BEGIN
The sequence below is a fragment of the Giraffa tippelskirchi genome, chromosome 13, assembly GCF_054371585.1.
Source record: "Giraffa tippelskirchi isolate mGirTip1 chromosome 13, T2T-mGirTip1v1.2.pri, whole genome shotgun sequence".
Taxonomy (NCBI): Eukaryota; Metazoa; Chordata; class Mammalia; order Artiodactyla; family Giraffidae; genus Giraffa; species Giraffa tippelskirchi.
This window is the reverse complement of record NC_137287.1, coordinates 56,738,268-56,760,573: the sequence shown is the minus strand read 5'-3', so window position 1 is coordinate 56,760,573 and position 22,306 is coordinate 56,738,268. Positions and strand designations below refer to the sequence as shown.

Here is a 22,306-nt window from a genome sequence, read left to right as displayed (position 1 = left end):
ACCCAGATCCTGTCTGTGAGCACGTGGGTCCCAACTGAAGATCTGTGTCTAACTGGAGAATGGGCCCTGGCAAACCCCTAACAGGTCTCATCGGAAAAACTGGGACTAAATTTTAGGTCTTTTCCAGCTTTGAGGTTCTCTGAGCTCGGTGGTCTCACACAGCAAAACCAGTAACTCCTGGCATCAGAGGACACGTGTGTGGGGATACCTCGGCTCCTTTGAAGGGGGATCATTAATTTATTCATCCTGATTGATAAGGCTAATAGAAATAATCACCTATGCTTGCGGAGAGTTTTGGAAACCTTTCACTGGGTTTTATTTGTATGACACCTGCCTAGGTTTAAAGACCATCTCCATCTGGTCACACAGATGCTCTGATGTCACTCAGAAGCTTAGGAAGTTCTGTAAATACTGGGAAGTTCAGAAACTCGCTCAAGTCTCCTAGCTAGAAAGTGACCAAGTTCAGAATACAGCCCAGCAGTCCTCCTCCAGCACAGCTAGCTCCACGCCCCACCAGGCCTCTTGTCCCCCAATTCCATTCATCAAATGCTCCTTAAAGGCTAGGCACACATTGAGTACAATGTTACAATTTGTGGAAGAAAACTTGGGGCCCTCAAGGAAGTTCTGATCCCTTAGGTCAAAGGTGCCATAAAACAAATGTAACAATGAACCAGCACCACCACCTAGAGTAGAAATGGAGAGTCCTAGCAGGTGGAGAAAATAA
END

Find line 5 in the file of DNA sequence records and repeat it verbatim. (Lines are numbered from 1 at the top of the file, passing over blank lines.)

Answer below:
Here is a 22,306-nt window from a genome sequence, read left to right as displayed (position 1 = left end):